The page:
The Role of Regulatory and Customary Institutions to Access Farmland by Rural Youth in Rural Sidama and Gedeo: The Case of Dara and Wenago Weredas, SNNPR, Ethiopia

  • S Gizaw
  • M Woldetsadik
Keywords: Rural youth, Access to land, Customary/regulatory institutions, Sidama, Gedeo

Abstract

The right to use and/or control over land is central to the lives of rural populations where the main sources of livelihoods are derived from land. Access to land may not be easily understood outside of institutional settings as they are influential factors and land is also a natural asset in which its access is filtered through institutions. This article, therefore, explores the role of customary and statutory institutions and their contributions to ensure access of rural youth to farmland in the context of Gedeo and Sidama. Qualitative and quantitative data were triangulated by taking both youth and key informants as the main sources of information. The findings of the study show a somewhat ‘pessimistic’ picture to shed light on the hitherto neglected role of informal institutions to support the formal ones in land and related matters. Customary and regulatory institutions were observed ‘conflicting’ as they deal with the already scarce land, both of them have their own conditions, as the former is negotiated  and the latter commanded through the rules of the game. It is the  contention of this paper that both customary and statuary institutions should work in harmony and show a certain level of flexibility to reap the benefits of formal laws and the advantage of informal institutions that are already embedded in the society. Thus, identifying some sort of common interest in between seems essential to avert role confusion between customary and statutory institutions to own, manage and use land as well as to look for non-farm options for the youth as land is getting scarce.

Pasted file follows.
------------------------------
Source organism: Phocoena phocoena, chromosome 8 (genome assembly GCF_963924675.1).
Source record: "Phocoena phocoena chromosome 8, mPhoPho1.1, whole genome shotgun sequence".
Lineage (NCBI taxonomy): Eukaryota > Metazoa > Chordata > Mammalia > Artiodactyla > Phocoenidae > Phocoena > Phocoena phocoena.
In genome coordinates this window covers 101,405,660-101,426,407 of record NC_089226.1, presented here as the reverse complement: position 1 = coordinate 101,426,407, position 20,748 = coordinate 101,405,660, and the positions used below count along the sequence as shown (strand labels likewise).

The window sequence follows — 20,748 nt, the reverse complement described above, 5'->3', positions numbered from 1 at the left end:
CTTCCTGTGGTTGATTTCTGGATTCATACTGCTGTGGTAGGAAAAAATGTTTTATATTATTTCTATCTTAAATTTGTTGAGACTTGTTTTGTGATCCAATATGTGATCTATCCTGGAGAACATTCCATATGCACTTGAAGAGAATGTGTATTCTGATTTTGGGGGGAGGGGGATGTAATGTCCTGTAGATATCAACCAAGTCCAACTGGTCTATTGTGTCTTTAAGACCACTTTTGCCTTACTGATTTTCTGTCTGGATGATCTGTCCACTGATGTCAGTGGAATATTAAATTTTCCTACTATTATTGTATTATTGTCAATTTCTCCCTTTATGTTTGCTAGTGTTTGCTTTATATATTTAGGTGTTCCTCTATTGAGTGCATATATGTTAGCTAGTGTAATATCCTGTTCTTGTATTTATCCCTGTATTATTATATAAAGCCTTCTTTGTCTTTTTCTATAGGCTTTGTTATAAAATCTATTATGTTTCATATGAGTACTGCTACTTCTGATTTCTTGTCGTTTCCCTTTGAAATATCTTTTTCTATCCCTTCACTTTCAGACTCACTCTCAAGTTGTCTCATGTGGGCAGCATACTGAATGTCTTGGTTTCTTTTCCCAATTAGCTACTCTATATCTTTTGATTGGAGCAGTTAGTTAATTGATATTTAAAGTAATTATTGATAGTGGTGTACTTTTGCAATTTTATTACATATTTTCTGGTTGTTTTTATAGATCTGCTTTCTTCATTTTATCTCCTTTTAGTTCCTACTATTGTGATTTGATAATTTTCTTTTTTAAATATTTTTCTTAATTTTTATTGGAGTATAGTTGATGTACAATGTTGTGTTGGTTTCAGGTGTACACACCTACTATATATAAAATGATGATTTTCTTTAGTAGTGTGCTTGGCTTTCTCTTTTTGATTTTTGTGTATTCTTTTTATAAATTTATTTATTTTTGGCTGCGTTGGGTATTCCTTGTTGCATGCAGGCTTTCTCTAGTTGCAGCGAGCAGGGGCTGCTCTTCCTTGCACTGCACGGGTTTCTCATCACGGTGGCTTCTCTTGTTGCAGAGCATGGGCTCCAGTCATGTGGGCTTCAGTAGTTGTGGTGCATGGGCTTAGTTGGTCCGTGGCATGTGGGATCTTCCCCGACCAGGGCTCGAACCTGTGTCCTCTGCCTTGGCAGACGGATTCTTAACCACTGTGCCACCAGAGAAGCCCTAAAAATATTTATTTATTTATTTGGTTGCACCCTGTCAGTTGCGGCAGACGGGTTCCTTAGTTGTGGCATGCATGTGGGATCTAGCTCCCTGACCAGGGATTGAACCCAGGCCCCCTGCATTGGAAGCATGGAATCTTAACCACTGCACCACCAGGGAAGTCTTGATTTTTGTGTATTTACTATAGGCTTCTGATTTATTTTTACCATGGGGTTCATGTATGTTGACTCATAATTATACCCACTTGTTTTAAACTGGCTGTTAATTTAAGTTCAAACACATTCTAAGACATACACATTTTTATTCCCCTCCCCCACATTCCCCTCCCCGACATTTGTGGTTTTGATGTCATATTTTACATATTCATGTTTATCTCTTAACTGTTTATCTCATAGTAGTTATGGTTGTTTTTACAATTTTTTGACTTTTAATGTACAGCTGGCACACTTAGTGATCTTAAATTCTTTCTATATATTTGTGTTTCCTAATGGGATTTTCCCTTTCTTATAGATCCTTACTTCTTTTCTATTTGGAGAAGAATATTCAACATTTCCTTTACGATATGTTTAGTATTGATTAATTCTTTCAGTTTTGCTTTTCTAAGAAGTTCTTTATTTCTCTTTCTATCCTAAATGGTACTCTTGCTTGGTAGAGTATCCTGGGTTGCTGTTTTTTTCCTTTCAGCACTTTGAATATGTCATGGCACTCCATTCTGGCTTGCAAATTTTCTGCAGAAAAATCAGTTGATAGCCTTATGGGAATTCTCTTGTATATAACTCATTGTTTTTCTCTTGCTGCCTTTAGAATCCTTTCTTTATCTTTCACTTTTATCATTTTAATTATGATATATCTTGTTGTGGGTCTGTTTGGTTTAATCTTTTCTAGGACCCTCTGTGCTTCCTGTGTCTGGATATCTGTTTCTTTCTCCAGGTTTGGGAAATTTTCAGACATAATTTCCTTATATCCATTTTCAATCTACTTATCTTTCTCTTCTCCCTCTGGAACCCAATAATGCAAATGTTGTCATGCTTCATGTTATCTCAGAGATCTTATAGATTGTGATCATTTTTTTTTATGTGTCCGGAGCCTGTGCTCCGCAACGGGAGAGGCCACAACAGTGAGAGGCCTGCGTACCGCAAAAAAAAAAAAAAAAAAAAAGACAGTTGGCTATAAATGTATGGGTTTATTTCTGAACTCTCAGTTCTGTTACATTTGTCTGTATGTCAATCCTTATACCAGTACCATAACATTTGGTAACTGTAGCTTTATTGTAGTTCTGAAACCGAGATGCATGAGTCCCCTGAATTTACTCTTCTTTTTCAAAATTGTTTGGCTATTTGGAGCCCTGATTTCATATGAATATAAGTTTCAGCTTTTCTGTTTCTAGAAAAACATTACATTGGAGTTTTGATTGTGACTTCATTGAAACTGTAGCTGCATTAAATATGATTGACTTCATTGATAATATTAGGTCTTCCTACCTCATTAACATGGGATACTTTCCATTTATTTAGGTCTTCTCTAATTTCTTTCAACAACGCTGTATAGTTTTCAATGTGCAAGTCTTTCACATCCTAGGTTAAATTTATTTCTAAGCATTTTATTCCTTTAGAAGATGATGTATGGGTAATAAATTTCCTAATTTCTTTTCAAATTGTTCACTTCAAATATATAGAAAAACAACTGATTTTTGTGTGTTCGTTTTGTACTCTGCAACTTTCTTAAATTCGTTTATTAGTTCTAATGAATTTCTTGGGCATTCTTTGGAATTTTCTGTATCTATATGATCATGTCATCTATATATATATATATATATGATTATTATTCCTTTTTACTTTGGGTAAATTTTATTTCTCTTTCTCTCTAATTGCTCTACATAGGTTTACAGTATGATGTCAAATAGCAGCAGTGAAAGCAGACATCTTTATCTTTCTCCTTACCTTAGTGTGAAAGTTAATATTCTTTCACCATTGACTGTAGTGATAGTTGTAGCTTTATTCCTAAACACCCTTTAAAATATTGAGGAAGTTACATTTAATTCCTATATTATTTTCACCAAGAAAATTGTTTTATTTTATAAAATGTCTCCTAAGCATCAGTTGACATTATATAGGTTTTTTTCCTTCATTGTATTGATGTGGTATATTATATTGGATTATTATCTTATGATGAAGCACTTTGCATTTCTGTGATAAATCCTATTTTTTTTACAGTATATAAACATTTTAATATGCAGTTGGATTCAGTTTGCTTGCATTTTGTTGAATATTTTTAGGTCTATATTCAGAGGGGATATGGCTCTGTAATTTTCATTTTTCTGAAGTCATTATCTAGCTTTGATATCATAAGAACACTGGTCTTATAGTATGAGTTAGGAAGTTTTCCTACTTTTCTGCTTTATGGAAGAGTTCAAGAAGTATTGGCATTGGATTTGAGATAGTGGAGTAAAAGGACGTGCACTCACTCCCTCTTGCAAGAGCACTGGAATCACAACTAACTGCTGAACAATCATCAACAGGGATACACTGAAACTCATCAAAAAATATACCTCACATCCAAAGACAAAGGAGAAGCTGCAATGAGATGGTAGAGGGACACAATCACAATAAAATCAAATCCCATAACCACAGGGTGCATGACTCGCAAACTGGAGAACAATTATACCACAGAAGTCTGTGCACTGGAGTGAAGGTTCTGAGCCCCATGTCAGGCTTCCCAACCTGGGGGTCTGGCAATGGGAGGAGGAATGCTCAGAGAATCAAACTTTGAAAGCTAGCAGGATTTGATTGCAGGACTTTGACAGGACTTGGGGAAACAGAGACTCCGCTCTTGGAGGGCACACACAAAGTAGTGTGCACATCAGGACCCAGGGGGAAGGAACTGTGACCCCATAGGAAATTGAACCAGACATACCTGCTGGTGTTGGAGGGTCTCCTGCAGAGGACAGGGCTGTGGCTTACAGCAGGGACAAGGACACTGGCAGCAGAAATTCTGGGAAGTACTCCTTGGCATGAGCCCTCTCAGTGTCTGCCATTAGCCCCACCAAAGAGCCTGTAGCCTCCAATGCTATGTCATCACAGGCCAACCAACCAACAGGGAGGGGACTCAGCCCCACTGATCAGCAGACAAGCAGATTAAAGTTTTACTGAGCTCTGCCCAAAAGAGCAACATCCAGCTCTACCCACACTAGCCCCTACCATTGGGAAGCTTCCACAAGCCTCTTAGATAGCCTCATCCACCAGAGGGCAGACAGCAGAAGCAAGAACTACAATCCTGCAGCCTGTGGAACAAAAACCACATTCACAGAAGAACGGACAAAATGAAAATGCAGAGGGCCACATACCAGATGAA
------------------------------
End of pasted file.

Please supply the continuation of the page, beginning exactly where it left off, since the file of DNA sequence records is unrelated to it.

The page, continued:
Key words: Rural youth, Access to land, Customary/regulatory institutions,
Sidama, Gedeo

Published
2013-07-01

Journal Identifiers


eISSN: 2520-582X
print ISSN: 1810-4487